Using β2 agonists to treat TBI

Exploring the role of adrenergic signalling and therapeutic effects of β2-adrenergic agonists in traumatic brain injury

Degree type


Closing date

29 October 2021



Citizenship requirement

Domestic/International Onshore

About the research project

Traumatic brain injury (TBI) is a devastating condition that constitutes a major health and socio-economic burden in Australia and world-wide. There is an urgent need for the development of neuroprotective therapies for TBI, and to date, approximately 30 clinical trials in TBI have failed. Many of these were testing neuroprotective agents targeting individual pathological processes that contribute to the ongoing neurodegeneration that occurs after injury, such as excitotoxicity, oxidative stress and inflammation. It has more recently been recognised that successful pharmacological intervention will likely require drugs that target multiple injury cascades. Thus, with this project we will explore one such class of drugs, β2-adrenoceptor (β2AR) agonists, as potential therapeutics for the treatment of TBI.

β2AR agonists are a group of drugs that are mimetics of endogenously occurring catecholamines, and have been successfully employed for decades to treat respiratory diseases such as asthma. More recently, their potential value for treating neurological disorders has been identified. Activating β2ARs on neurons, astrocytes and/or microglia in in vitro and in vivo models of neurodegeneration attenuated neuroinflammation and oxidative stress, and increased mitochondrial biogenesis and production of neurotrophic factors. Moreover, despite being relatively hydrophilic compounds, β2AR agonists are known to cross the blood-brain barrier. These multipotent actions make β2AR agonists a compelling candidate for the treatment of TBI.

β2AR agonists are chiral compounds (non-superimposable mirror image molecules) consisting of (R)- and (S)-enantiomers, and are most commonly administered as 50:50 racemic (rac-) mixtures of both enantiomers. Importantly, studies have shown that the activation of β2ARs is stereospecific, and the enantiomeric specificity can be important for agonist-induced functional responses. This aspect of stereospecificity has been only minimally explored in the context of the central nervous system, and moreover, the relative permeability of the blood-brain barrier to the different enantiomers is unknown.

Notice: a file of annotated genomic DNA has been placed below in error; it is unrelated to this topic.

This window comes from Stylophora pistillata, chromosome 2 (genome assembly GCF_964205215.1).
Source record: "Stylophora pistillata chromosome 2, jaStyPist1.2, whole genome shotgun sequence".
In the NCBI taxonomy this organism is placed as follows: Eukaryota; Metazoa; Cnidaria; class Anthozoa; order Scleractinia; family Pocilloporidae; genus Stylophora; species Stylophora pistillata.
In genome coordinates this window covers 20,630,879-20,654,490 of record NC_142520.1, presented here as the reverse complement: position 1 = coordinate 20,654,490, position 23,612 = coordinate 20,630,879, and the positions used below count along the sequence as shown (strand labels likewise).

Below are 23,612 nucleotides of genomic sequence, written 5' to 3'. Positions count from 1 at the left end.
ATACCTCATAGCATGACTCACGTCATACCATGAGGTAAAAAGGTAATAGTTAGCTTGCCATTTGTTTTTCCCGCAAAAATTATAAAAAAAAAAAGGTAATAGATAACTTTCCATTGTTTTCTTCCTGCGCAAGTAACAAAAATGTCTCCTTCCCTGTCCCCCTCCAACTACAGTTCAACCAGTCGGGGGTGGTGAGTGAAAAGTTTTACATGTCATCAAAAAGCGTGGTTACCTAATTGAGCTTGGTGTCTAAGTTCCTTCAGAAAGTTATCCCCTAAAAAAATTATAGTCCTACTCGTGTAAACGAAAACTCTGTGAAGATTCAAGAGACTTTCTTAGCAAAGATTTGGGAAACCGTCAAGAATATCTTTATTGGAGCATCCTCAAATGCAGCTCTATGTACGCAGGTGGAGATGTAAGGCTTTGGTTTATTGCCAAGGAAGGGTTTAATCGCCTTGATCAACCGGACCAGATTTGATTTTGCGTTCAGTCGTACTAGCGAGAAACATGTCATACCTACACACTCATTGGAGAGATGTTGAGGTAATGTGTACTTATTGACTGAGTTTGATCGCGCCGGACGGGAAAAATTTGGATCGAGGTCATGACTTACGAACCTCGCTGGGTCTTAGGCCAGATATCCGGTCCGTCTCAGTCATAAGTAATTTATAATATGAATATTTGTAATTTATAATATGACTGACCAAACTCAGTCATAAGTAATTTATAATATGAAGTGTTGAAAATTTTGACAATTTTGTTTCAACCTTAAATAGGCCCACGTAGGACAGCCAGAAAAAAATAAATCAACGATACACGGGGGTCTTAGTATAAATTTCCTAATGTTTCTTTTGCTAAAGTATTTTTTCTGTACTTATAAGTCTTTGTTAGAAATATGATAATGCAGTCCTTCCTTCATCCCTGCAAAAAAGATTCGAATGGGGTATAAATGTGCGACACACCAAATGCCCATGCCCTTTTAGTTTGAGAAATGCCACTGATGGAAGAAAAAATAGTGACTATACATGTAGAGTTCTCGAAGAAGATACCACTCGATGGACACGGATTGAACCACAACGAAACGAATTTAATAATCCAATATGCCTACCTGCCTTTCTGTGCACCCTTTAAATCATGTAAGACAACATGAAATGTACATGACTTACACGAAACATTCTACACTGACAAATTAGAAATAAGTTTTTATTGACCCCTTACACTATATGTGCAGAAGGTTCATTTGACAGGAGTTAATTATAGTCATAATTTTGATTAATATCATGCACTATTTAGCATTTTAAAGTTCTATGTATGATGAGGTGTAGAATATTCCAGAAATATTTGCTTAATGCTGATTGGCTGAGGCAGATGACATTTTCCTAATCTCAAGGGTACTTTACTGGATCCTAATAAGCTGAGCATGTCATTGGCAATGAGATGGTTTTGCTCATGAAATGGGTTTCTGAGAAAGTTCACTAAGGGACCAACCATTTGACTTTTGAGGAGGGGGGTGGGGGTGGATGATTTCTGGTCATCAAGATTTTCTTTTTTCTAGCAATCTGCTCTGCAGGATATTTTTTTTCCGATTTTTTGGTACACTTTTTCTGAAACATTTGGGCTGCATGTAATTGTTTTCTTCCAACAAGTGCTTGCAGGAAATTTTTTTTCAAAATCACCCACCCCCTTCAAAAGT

Therefore, the first aim of this project is to characterise the pharmacokinetics of a range of short- and long-acting β2AR agonists in mice, with a particular focus on the enantioselectivity of blood-brain barrier permeability. Based on these results, we will select specific β2AR agonists to use in subsequent experiments testing the therapeutic efficacy of these drugs in a mouse model of TBI. The project will also explore central adrenergic signalling pathways involved with TBI.

Primary Supervisor

Meet Dr Nicole Bye


Applicants will be considered for a Research Training Program (RTP) scholarship or Tasmania Graduate Research Scholarship (TGRS) which, if successful, provides:

  • a living allowance stipend of $28,597 per annum (2021 rate, indexed annually) for 3.5 years
  • a relocation allowance of up to $2,000
  • a tuition fees offset covering the cost of tuition fees for up to four years (domestic applicants only)

If successful, international applicants will receive a University of Tasmania Fees Offset for up to four years.

As part of the application process you may indicate if you do not wish to be considered for scholarship funding.


The project is open to domestic (Australian and New Zealand) and international applicants who are already in Australia (onshore) at the time of submitting their application.

Due to current Australian COVID-19 travel restrictions the University cannot accept applications from international applicants who are currently overseas.

Applicants should review the Higher Degree by Research minimum entry requirements.

Selection Criteria

The project is competitively assessed and awarded.  Selection is based on academic merit and suitability to the project as determined by the College.

Application process

There is a three-step application process:

  1. Select the project, and check you meet the eligibility and selection criteria;
  2. Contact the Primary Supervisor, Dr Nicole Bye, if you have any questions about the project; and
  3. Click here to submit an application by the closing date listed above.
    • Copy and paste the title of the project from this advertisement into your application. If you don’t correctly do this your application may be rejected.
    • As part of your application you will be required to submit a covering letter, a CV including contact details of two referees and your project research proposal.

Following the application closing date applications will be assessed within the College. Applicants should expect to receive notification of the outcome by email.

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